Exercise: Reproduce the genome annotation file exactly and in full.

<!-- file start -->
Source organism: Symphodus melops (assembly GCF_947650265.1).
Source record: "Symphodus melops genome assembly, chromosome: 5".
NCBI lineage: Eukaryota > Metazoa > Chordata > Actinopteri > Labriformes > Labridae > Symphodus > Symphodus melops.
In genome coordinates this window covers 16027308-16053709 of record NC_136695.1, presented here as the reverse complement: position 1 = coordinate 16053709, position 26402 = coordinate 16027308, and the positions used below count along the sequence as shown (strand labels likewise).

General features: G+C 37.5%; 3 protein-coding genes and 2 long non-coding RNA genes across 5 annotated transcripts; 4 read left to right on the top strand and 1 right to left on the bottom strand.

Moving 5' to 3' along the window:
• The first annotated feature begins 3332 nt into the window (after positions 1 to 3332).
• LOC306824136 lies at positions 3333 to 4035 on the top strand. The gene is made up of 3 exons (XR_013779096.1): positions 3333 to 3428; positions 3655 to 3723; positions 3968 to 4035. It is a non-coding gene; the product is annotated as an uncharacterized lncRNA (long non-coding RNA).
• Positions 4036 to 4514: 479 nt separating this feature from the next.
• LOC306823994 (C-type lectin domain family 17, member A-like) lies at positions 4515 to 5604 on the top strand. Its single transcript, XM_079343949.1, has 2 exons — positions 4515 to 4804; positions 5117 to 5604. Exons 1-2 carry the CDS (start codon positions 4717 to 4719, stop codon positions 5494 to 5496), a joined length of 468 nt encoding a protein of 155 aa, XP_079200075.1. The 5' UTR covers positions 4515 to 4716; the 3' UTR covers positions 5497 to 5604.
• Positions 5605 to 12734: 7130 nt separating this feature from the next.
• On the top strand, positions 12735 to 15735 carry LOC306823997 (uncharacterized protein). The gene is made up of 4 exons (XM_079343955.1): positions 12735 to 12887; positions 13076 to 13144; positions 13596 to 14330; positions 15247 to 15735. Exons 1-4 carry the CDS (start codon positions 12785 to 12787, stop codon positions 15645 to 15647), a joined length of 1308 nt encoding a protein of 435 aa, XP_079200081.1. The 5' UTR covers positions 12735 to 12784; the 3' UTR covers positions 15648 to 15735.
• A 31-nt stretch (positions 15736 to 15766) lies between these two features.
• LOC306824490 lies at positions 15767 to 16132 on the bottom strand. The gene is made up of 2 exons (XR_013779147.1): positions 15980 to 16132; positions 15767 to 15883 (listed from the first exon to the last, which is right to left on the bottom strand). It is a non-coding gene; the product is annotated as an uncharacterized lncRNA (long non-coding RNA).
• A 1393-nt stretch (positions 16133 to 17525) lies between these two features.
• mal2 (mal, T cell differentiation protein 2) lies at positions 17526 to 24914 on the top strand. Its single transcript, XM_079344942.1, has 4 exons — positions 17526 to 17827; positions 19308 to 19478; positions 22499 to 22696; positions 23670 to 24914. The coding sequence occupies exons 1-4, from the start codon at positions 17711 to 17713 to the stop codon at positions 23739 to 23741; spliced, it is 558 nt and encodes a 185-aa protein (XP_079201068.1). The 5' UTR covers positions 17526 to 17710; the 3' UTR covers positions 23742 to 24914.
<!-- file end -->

Source organism: Symphodus melops (assembly GCF_947650265.1).
Source record: "Symphodus melops genome assembly, chromosome: 5".
NCBI lineage: Eukaryota > Metazoa > Chordata > Actinopteri > Labriformes > Labridae > Symphodus > Symphodus melops.
In genome coordinates this window covers 16027308-16053709 of record NC_136695.1, presented here as the reverse complement: position 1 = coordinate 16053709, position 26402 = coordinate 16027308, and the positions used below count along the sequence as shown (strand labels likewise).

General features: G+C 37.5%; 3 protein-coding genes and 2 long non-coding RNA genes across 5 annotated transcripts; 4 read left to right on the top strand and 1 right to left on the bottom strand.

Moving 5' to 3' along the window:
• The first annotated feature begins 3332 nt into the window (after positions 1 to 3332).
• LOC306824136 lies at positions 3333 to 4035 on the top strand. The gene is made up of 3 exons (XR_013779096.1): positions 3333 to 3428; positions 3655 to 3723; positions 3968 to 4035. It is a non-coding gene; the product is annotated as an uncharacterized lncRNA (long non-coding RNA).
• Positions 4036 to 4514: 479 nt separating this feature from the next.
• LOC306823994 (C-type lectin domain family 17, member A-like) lies at positions 4515 to 5604 on the top strand. Its single transcript, XM_079343949.1, has 2 exons — positions 4515 to 4804; positions 5117 to 5604. Exons 1-2 carry the CDS (start codon positions 4717 to 4719, stop codon positions 5494 to 5496), a joined length of 468 nt encoding a protein of 155 aa, XP_079200075.1. The 5' UTR covers positions 4515 to 4716; the 3' UTR covers positions 5497 to 5604.
• Positions 5605 to 12734: 7130 nt separating this feature from the next.
• On the top strand, positions 12735 to 15735 carry LOC306823997 (uncharacterized protein). The gene is made up of 4 exons (XM_079343955.1): positions 12735 to 12887; positions 13076 to 13144; positions 13596 to 14330; positions 15247 to 15735. Exons 1-4 carry the CDS (start codon positions 12785 to 12787, stop codon positions 15645 to 15647), a joined length of 1308 nt encoding a protein of 435 aa, XP_079200081.1. The 5' UTR covers positions 12735 to 12784; the 3' UTR covers positions 15648 to 15735.
• A 31-nt stretch (positions 15736 to 15766) lies between these two features.
• LOC306824490 lies at positions 15767 to 16132 on the bottom strand. The gene is made up of 2 exons (XR_013779147.1): positions 15980 to 16132; positions 15767 to 15883 (listed from the first exon to the last, which is right to left on the bottom strand). It is a non-coding gene; the product is annotated as an uncharacterized lncRNA (long non-coding RNA).
• A 1393-nt stretch (positions 16133 to 17525) lies between these two features.
• mal2 (mal, T cell differentiation protein 2) lies at positions 17526 to 24914 on the top strand. Its single transcript, XM_079344942.1, has 4 exons — positions 17526 to 17827; positions 19308 to 19478; positions 22499 to 22696; positions 23670 to 24914. The coding sequence occupies exons 1-4, from the start codon at positions 17711 to 17713 to the stop codon at positions 23739 to 23741; spliced, it is 558 nt and encodes a 185-aa protein (XP_079201068.1). The 5' UTR covers positions 17526 to 17710; the 3' UTR covers positions 23742 to 24914.